McCabe & Mrs. Miller (1971)
Editor’s Notes: The following review is part of our coverage for TIFF’s Company Man: The Best of Robert Altman. For more information on upcoming TIFF film series visit http://tiff.net and follow TIFF on Twitter at @TIFF_NET.
To make one good film is a noble goal that evades the majority who try. Not Robert Altman who managed to touch greatness several times over. Perhaps most famous for his ensemble features, it’s McCabe & Mrs. Miller that stands out for the sustained longing infused into every frame. Set out on the limits when the great myth of a nation was being forged, rarely has American cinema tackled isolation, survival and thwarted ambition so effectively.
Often described as an anti-western, it doesn’t so much subvert the conventions of the genre as ignore them completely. There are no picturesque plains, glorious horseback charges or sweeping romances. Heroism has no place here. There’s not even a clear line between good and evil. There’s just those that die alone now and those that survive a little longer.
… rarely has American cinema tackled isolation, survival and thwarted ambition so effectively.
Opening on the slow progress of a wrapped up traveller in the wilderness, a haunting Leonard Cohen song - one of three that play over the film - tracks John McCabe’s arrival in the town of Presbyterian Church (unimaginatively named after its only human landmark). Warren Beatty plays the careworn gambler who strides straight into the local tavern to start a poker game. The inflated myth of the west having cast him as a deadly gunfighter, he quickly sways the town by his force of personality and sets up a torrid brothel.
Perhaps it would have remained this way but the arrival of Julie Christie’s Constance Miller, a brash cockney prostitute who takes over his business affairs, sees McCabe’s holdings grow until he owns half the town in partnership with the woman he can never quite tell himself he loves. That they end up sleeping together comes as no surprise initially. But this is no Pretty Woman. She’s harsh and hectoring and he always pays for her services. What tenderness there is between the two can never overcome the wall they’ve constructed. It’s only when she sneaks off to raid her opium supplies that she becomes visibly warmer towards McCabe.
In a world as cutthroat as the American frontier, the set-up lived by McCabe and his business partner can only ever be temporary. A local mining company takes an interest in his holdings and when greed and stubborn pride lead him to bungle negotiations, he’s left facing the wrath of three hired killers who lost the gift of empathy many years before. Miller urges him to flee, the closest she ever gets to admitting there is a depth of feeling beyond their financial transactions, but he’s a man tired of running. He stands his ground less out of bravery and more out of a lack of energy to do anything else.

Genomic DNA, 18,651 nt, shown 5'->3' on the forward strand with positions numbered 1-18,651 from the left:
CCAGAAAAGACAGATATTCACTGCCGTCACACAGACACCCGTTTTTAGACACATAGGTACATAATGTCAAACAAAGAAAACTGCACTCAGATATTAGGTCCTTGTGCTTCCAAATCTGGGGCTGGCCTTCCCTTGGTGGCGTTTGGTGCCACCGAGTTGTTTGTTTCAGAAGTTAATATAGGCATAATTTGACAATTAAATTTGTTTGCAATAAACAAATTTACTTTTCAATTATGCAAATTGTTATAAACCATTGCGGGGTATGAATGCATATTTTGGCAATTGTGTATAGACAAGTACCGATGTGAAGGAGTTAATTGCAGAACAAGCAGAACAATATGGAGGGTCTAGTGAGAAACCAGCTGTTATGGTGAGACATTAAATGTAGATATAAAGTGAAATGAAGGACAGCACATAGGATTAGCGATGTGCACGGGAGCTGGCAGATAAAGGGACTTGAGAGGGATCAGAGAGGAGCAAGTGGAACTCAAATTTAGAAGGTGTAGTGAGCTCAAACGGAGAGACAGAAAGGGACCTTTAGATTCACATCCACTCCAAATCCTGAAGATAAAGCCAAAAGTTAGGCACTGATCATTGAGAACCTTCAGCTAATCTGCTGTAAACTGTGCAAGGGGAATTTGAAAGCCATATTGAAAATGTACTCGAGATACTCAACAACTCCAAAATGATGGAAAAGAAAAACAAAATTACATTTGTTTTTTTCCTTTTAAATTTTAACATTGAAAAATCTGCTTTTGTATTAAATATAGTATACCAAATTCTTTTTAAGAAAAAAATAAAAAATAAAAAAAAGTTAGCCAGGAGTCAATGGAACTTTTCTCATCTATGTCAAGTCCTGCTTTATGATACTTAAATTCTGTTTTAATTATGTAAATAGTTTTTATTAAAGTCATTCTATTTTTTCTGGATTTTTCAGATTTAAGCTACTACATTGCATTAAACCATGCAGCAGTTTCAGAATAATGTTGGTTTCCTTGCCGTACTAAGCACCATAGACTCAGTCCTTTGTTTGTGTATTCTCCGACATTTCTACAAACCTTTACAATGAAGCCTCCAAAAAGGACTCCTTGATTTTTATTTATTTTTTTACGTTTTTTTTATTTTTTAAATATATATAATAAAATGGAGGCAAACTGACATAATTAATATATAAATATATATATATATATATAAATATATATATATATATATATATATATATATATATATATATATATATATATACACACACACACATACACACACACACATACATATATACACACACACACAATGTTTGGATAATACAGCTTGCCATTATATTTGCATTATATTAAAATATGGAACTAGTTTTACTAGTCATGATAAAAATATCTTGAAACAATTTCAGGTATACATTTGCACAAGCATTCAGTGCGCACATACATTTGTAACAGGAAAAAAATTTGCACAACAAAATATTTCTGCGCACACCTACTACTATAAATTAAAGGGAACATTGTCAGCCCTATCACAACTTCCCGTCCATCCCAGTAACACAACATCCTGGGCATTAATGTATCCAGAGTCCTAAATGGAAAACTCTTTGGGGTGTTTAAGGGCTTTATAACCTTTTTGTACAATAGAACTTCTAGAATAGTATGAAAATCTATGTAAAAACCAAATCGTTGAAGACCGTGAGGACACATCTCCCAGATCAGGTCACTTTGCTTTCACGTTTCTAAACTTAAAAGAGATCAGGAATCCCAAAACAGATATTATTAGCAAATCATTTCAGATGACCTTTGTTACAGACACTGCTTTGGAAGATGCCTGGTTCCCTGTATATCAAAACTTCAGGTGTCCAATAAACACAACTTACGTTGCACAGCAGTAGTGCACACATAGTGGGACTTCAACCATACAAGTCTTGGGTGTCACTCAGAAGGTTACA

It’s the relationship between Beatty and Christie that gels the film together. Beatty plays McCabe with a glorious mix of insecurity and charisma.
It’s the relationship between Beatty and Christie that gels the film together. Beatty plays McCabe with a glorious mix of insecurity and charisma. He can command the local townsfolk but he’s never really one of them. He shuffles around muttering to himself that he has poetry inside him while repeating the same joke. When he’s put to the test, the look of horror in his face is palpably real. Next to him, Christie instils brittle pride into the forthright Miller. She knows the world she lives in and she knows how to profit from it but knowing is not enough. If it was, she wouldn’t have to retreat into a local opium den.
Altman keeps the focus on the two of them for moments of painful intimacy, none more so than when he’s forced to leave payment on the side in order to sleep with her, but their blocked relationship works because it happens in the world Altman creates. In Presbyterian Church, everyone is ultimately alone. Whether the lawyer whose fancy words fool no one or the hired killers who take McCabe on individually rather than together, this is not a time of comradeship.
The most chilling moment contains none of the main characters. Instead, Keith Carradine in his first role as a chirpy cowboy claims that mantle. After spending several joyful days in the brothel, he sets out across a narrow bridge to pick up some socks from the local store. Here, one of the hired guns, a baby-faced young fellow with a dead expression provokes him into a fatal act. At first the cowboy tries to talk his way out of an entirely unnecessary conflict but soon fear and helpless resignation flood his eyes. Rarely has a character met such an intensely heart-breaking fate.
As with so many of his films, the vignettes provide the immediate impact while their totality sets the lasting mood. McCabe’s story may be straightforward but it moves gradually forward through isolated scenes that reveal a little more of the picture at every turn. It’s only when taken as a whole that the scope of Altman’s achievement reveals itself. And that scope is a hard watch at times. The final shootout sums it all up. You fight alone while life for everyone else carries on undisturbed. The line between right and wrong is a murky one at best and then you die. Alone of course. McCabe may have had poetry inside him but it’s the ability to survive that matters most. And when that ability runs out, which it surely will, there’s no one around to help.
In a career of towering achievements, Altman’s meditation on isolation, survival and thwarted ambition might just tower that little bit higher.